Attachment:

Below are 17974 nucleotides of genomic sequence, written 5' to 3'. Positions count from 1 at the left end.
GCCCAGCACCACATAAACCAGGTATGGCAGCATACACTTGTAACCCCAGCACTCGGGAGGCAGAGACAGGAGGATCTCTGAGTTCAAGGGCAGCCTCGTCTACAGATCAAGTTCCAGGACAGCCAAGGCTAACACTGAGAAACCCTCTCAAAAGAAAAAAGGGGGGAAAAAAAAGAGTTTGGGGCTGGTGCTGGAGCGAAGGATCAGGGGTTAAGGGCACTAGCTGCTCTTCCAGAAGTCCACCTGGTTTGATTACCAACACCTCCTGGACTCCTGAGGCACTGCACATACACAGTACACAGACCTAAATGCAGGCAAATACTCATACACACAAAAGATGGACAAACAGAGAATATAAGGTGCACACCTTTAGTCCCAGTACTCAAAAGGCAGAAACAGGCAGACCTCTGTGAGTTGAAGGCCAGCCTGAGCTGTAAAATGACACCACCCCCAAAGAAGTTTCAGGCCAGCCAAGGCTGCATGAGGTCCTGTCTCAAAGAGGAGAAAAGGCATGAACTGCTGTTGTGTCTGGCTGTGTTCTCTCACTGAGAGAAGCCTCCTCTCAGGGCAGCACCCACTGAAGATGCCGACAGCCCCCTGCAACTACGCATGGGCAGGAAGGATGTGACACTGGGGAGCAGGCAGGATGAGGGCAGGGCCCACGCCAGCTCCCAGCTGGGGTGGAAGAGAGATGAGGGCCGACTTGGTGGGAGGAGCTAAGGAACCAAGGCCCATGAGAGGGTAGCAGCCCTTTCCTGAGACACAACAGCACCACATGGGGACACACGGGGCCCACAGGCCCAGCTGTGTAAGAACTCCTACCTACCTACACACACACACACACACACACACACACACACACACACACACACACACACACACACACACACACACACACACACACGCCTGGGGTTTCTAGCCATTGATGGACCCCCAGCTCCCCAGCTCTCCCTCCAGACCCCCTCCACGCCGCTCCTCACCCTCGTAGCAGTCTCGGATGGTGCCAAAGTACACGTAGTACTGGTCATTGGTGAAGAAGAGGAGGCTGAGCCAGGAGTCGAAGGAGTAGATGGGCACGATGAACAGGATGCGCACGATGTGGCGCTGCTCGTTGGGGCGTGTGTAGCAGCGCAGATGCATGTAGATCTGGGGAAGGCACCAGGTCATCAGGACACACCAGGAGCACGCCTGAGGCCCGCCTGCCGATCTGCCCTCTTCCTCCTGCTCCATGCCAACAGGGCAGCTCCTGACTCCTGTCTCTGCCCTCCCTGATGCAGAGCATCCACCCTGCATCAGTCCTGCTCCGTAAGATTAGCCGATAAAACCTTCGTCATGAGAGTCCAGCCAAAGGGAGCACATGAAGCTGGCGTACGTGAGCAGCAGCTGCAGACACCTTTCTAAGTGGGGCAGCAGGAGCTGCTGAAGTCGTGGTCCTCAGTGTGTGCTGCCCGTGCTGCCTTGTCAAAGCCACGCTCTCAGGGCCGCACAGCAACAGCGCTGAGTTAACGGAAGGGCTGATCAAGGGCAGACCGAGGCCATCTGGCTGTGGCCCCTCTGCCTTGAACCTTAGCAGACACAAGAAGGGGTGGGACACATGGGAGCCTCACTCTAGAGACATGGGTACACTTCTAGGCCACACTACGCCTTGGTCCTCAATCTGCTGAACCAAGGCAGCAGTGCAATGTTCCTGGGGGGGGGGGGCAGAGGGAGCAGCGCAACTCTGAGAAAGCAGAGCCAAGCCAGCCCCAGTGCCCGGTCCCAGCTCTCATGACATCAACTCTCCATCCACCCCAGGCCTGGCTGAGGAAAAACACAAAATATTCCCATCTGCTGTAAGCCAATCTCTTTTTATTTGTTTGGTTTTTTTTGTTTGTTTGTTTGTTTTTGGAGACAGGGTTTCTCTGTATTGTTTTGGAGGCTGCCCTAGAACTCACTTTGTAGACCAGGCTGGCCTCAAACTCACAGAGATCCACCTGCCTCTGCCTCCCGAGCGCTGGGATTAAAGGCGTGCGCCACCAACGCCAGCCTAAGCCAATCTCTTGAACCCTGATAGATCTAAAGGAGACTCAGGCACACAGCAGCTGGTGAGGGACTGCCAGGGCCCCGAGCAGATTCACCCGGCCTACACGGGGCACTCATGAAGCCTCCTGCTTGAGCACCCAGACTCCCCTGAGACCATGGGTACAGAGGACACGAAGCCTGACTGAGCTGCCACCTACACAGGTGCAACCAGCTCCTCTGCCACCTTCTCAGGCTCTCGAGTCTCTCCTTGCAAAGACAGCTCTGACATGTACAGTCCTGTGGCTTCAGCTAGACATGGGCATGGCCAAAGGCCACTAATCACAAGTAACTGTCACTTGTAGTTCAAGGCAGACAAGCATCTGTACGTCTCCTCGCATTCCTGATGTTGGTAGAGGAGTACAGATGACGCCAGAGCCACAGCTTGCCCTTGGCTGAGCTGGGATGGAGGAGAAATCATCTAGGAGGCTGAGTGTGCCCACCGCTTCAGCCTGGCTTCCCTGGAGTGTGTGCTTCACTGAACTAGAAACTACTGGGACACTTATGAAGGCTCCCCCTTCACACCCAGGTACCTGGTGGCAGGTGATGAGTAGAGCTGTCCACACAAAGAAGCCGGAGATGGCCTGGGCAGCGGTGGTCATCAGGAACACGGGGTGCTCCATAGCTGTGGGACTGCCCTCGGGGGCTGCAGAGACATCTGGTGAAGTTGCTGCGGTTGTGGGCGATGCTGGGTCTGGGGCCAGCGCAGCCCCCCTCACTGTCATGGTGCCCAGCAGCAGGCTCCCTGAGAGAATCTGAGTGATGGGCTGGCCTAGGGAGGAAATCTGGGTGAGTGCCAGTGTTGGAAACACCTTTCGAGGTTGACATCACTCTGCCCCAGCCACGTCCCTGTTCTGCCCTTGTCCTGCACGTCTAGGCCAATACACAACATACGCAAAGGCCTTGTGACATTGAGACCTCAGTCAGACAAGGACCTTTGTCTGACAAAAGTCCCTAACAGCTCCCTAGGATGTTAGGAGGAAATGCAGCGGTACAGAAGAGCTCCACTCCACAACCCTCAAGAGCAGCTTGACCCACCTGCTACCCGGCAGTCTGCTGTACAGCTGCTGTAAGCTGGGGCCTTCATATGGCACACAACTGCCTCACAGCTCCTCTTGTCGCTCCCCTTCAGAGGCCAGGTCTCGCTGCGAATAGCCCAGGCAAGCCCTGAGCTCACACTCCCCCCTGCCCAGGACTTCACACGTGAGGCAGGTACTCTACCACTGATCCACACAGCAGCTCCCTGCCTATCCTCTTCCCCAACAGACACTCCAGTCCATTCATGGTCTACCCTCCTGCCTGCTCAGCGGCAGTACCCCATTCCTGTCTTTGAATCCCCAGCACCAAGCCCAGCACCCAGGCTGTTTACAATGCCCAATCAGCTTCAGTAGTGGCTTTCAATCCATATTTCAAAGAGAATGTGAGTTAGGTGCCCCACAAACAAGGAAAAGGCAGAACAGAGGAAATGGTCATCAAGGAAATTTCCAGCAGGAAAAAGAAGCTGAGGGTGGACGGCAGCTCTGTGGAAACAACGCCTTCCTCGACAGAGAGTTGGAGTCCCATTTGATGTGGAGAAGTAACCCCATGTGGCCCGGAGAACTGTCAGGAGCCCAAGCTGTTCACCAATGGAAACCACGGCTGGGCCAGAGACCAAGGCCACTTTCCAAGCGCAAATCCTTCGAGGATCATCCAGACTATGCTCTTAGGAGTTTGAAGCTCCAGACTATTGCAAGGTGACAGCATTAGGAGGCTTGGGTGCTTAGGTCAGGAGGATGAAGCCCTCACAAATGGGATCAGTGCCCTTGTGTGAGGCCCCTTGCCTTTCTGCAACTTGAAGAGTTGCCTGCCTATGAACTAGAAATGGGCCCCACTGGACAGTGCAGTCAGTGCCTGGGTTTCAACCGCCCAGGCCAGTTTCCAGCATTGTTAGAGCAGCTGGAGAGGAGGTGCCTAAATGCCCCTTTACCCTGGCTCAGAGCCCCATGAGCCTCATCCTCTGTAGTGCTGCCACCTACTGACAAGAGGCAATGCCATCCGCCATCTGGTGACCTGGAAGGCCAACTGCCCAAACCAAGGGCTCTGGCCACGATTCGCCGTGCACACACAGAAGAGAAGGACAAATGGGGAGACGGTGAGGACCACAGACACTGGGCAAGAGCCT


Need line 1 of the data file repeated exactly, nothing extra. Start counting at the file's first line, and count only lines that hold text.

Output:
Below are 17974 nucleotides of genomic sequence, written 5' to 3'. Positions count from 1 at the left end.